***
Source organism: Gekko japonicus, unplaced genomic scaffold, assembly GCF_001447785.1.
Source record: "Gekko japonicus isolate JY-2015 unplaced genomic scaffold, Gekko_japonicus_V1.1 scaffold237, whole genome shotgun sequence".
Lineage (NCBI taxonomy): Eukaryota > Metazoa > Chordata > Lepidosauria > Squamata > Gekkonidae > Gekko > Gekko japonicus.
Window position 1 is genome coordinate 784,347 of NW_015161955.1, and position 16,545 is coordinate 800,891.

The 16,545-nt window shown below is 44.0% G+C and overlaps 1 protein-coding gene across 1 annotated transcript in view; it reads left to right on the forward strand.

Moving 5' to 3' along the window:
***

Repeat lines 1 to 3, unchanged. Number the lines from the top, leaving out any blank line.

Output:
Source organism: Gekko japonicus, unplaced genomic scaffold, assembly GCF_001447785.1.
Source record: "Gekko japonicus isolate JY-2015 unplaced genomic scaffold, Gekko_japonicus_V1.1 scaffold237, whole genome shotgun sequence".
Lineage (NCBI taxonomy): Eukaryota > Metazoa > Chordata > Lepidosauria > Squamata > Gekkonidae > Gekko > Gekko japonicus.